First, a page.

How do you run a business that big? I can’t imagine managing that many staff, that many campaigns, that much budgets, it’s just mind blowing to me.

You know what, Stephan, it was to me too. Holy crap, what did I do? What did I get myself into? But here’s what I did, I just took the zeros off. Think about it, just that simple, take the zeros off. Imagine you’re running a small business in Santa Monica or a small business in Sioux Falls, South Dakota. Instead of running a billion dollars or let’s say $17 billion of the marketing, take the zeros and imagine you’ve only got a $17,000 marketing budget and you’re running a small business. That’s the same thing. I always just ask myself when I was in those big fancy meetings surrounded by all these people, what would I do in Sioux Falls? Literally, that’s what I did. If you let it get to your head, you get a little big headed, you get a little too big for your bridges sometimes, I call it Johnny Vegas syndrome. When you start thinking like a $1 million isn’t that much, but a million bucks is a million bucks. What I did was I just take the zeros off. Will I make the same decision if I run my business in Sioux Falls? That’s literally how I did it. By taking zeros off, it gave me the let’s get down to the fundamentals of the conditions to satisfaction, let’s get to the fundamentals of what is that we’re trying to drive by the action that we’re about to take? By doing that, then I got real clear about what the actions are and what was the promise and who was supposed to deliver them. You could say, “Is that good value or not?” If you skim things down, make it naked so to speak, it’s pretty easy to look at.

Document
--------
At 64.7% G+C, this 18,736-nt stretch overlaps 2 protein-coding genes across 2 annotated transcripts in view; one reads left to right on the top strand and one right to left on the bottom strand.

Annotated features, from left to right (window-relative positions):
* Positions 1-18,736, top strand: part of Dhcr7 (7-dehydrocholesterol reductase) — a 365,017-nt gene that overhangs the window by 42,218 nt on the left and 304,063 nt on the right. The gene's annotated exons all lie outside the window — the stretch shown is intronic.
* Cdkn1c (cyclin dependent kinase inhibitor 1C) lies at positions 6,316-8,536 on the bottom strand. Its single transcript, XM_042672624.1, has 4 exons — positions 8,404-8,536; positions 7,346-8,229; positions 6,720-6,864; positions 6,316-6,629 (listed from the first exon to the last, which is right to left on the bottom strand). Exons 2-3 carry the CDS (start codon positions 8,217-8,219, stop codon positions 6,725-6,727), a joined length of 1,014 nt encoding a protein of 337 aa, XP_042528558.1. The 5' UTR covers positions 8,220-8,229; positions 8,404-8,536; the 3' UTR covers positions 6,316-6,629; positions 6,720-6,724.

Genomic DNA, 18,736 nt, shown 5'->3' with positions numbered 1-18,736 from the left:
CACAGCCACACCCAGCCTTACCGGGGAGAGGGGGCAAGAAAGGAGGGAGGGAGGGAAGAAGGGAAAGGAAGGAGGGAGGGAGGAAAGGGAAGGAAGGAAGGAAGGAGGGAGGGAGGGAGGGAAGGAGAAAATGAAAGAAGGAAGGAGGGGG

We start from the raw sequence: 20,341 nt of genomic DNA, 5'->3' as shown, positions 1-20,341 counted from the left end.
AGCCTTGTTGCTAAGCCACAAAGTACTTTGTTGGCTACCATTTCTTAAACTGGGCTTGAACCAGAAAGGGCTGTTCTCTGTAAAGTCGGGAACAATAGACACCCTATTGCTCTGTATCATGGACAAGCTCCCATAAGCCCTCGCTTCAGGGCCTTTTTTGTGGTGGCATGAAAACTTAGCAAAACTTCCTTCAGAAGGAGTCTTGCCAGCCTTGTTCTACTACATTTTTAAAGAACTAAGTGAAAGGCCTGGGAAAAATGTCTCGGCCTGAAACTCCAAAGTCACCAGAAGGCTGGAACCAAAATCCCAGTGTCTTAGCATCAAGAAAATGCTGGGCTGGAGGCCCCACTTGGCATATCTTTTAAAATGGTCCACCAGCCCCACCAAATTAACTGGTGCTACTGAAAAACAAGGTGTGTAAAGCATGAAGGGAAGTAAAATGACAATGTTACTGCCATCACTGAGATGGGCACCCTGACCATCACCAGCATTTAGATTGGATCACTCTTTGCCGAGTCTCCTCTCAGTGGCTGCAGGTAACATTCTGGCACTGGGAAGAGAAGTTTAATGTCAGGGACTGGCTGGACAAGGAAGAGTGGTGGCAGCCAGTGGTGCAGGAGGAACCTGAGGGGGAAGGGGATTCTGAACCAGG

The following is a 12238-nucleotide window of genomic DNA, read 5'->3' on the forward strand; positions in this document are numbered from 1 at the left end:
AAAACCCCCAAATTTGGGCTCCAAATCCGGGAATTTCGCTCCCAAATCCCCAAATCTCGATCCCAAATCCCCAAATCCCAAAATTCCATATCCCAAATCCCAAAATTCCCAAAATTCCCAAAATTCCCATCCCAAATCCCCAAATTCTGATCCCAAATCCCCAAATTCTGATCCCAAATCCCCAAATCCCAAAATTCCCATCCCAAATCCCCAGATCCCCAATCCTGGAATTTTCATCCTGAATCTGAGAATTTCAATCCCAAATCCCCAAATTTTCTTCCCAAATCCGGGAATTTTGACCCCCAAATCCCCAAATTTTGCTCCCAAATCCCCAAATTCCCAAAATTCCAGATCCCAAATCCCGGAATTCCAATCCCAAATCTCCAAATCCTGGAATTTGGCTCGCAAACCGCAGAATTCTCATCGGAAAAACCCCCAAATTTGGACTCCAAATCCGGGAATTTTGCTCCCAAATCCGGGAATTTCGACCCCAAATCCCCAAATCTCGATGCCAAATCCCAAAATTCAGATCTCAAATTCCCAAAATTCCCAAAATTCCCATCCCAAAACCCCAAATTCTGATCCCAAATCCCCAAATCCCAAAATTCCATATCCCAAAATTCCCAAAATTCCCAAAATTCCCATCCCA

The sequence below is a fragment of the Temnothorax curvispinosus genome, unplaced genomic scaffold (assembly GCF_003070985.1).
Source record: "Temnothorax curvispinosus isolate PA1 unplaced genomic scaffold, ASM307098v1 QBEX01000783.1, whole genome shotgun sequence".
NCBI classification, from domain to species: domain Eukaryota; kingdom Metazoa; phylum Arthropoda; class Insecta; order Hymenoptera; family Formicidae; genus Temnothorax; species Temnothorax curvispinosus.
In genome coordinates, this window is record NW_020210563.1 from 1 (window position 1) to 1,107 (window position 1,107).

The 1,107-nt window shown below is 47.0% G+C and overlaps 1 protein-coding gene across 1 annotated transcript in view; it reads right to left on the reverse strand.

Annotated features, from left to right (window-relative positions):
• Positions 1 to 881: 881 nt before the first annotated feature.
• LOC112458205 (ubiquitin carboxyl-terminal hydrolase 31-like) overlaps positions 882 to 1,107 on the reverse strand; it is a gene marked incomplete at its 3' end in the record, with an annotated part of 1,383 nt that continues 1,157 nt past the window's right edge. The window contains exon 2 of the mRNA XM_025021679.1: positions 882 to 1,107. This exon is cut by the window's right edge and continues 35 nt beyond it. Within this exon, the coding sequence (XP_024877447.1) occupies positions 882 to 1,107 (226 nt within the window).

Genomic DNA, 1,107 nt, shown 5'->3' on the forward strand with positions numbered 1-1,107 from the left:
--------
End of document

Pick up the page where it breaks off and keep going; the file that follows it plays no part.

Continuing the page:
I remember seeing on social media these different analyses of the budgets of the United States. By dropping a lot of the zeros and making it kind of the size of an annual American family’s budget, what were they spending it on. It was enlightening just to change it to that level.

Imagine, take all the zeros, how much debt do we have? How much are we paying for security? How much are we paying for defense or in terms of our defense department? You take that down and you, “Oh, well, okay.” Or just look at the percentages of it, is that a fair percentage? Is that the right SGNA? Is that the right expenditure for the marketing, for the return that we get? Then you start looking at what are your big goals you should be driving in. Typically, when I was the Chief Marketing, I would drive the overall sales. That was one of my goals, revenue growth, revenue margin, margin of products or margins of the overall business. That was important to me. In terms of being able to drive customer satisfaction was another one, brand value was another one. Those are the key ones that I would tend to look at to drive. By the way, the other one I got measured on was whether I played well with others which I didn’t care for but that’s okay.

That sounds like the 360 assessment sort of thing.

Exactly. We’d spent time on that, we’d have to make sure that we were getting along well with our management, the other management teams. I gotta make sure that I got along well with the CFO and the CIO and the Chief Liaison Officer and the Presidents of the various divisions and of course my boss, the Chairman of the company which I think are important things to do but my job at that time, at Kodak at least, was when I was the Chief Marketing was to be disruptive and to drive as much change as possible. That was my role. My role was to be irritating to some extent which I quickly did a good job at.

What was the most disruptive thing you did at Kodak, because people look back and say couldn’t they see that trainwreck coming? You run a successful business for so many years and you think you’re bulletproof I guess.